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Federal Court orders Google LLC to pay $60m for misleading data collection

Following court action by the ACCC, Google LLC has been ordered to pay $60 million in penalties by the Federal Court for misleading representations to consumers about the collection and use of their personal location data on Android phones between January 2017 and December 2018.

user iconReporter
Mon, 15 Aug 2022
Federal Court orders Google LLC to pay $60m for misleading data collection
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Google LLC and Google Australia (together, Google) had previously been found to have breached Australian Consumer Law by the Federal Court.

The tech giant had represented to some Android users that the setting titled "Location History" was the only Google account setting that affected whether Google collected, kept and used personally identifiable data about their location. In fact, another Google account setting titled "Web & App Activity" also enabled Google to collect, store and use personally identifiable location data when it was turned on, and that setting was turned on by default.


Commenting on the court order, ACCC Chair Gina Cass-Gottlieb stressed that consumers should never be misled about data collection.

"Personal location data is sensitive and important to some consumers, and some of the users who saw the representations may have made different choices about the collection, storage and use of their location data if the misleading representations had not been made by Google.

"Google, one of the world’s largest companies, was able to keep the location data collected through the 'Web & App Activity' setting and that retained data could be used by Google to target ads to some consumers, even if those consumers had the 'Location History' setting turned off.

"This significant penalty imposed by the court today sends a strong message to digital platforms and other businesses, large and small, that they must not mislead consumers about how their data is being collected and used," Cass-Gottlieb said.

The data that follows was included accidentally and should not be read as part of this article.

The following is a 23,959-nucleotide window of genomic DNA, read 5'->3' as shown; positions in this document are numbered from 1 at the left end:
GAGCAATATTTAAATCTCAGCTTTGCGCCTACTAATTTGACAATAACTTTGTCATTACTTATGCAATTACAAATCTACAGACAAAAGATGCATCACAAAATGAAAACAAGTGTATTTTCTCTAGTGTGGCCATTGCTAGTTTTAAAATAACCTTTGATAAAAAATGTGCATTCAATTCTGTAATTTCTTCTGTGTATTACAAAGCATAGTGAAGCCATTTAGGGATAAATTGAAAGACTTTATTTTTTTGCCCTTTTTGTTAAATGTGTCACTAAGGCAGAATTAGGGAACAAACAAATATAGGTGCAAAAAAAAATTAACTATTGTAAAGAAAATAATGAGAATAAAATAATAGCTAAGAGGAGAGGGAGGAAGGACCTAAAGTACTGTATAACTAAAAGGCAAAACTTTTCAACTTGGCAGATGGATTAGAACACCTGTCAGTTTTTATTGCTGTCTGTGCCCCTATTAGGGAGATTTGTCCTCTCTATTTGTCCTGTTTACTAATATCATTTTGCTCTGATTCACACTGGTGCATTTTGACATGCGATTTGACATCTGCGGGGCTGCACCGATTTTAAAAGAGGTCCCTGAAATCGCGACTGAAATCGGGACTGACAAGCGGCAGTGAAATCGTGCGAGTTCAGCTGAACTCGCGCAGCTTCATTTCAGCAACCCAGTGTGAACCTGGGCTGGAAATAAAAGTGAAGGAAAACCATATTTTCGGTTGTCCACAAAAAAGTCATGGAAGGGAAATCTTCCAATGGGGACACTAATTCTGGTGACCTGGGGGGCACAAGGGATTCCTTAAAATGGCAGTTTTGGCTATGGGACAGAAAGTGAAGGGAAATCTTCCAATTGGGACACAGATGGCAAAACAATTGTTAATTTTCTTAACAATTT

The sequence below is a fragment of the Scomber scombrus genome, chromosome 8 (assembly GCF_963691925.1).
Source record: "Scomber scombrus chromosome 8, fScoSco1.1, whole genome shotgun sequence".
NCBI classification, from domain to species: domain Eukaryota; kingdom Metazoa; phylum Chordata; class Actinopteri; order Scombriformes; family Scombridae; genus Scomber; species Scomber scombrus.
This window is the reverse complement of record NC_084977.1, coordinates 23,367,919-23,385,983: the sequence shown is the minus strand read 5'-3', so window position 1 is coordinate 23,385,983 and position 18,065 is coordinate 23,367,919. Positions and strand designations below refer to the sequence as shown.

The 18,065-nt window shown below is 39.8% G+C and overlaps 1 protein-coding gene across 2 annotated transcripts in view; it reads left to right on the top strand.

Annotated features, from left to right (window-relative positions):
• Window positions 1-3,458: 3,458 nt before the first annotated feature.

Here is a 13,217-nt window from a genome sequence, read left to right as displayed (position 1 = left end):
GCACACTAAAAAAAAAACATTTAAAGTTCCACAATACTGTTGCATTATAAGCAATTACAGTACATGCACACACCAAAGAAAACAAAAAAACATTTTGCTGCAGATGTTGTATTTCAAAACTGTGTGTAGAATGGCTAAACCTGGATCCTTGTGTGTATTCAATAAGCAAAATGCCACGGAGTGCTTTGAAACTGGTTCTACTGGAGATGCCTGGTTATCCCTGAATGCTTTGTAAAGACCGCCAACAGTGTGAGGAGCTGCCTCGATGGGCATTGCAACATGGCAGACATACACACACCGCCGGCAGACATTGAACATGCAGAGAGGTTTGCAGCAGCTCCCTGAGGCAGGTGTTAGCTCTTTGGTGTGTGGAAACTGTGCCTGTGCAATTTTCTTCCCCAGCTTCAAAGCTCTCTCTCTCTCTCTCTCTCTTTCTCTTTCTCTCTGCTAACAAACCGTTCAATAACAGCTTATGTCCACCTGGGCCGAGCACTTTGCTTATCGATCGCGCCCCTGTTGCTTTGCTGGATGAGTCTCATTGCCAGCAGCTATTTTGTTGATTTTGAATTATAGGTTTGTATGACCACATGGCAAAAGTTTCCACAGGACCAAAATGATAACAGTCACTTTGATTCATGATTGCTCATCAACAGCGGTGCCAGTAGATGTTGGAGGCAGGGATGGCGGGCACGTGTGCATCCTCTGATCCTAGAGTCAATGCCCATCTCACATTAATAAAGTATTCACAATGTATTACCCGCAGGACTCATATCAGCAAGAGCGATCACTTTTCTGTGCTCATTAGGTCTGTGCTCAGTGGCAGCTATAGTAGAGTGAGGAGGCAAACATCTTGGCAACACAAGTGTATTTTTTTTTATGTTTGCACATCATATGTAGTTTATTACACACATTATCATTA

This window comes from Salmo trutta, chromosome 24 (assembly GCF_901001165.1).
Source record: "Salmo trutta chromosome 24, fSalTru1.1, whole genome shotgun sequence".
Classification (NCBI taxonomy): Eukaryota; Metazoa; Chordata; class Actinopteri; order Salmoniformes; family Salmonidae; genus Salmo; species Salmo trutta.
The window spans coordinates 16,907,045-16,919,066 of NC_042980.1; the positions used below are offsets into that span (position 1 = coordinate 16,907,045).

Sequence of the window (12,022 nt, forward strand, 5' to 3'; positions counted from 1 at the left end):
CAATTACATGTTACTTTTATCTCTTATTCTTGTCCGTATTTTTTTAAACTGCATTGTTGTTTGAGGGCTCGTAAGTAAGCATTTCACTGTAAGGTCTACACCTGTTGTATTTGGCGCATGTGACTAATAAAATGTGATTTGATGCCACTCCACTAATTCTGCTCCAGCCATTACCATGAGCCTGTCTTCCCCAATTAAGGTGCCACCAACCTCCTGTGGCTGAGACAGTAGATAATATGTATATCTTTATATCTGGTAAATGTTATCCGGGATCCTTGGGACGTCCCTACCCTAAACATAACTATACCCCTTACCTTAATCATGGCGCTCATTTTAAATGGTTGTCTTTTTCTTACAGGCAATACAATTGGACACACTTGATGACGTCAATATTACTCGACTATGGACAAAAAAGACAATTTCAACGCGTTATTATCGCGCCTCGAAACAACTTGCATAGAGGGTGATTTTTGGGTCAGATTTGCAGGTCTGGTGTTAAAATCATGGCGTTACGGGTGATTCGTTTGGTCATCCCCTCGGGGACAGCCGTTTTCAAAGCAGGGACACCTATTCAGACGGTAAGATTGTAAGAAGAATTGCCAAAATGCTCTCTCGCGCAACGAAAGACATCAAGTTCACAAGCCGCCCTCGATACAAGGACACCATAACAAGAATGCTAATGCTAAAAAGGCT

Remedial steps were enacted by Google which had addressed all of the contravening conduct by 20 December 2018, which means users were no longer shown the misleading screens.

"This is the first public enforcement outcome arising out of the ACCC’s Digital Platforms Inquiry," Cass-Gottlieb added.

Based on available data, and according to the ACCC's best estimate, users of 1.3 million Google accounts in Australia may have viewed a screen found by the court to have breached the Australian Consumer Law.

"Companies need to be transparent about the types of data that they are collecting and how the data is collected and may be used, so that consumers can make informed decisions about who they share that data with," Cass-Gottlieb said.

The court also made orders requiring Google to ensure its policies include a commitment to compliance and to train certain staff about Australian Consumer Law, as well as to pay a contribution to the ACCC's costs.

The ACCC and Google jointly submitted to the court that a penalty of $60 million against Google LLC was appropriate, and that no separate penalty against Google Australia was necessary, in circumstances where the Australian company was not responsible for the preparation of the screens which the court found were misleading.

[Related: Hacker linked to Lapsus$ gang hits Cisco with cyber attack]

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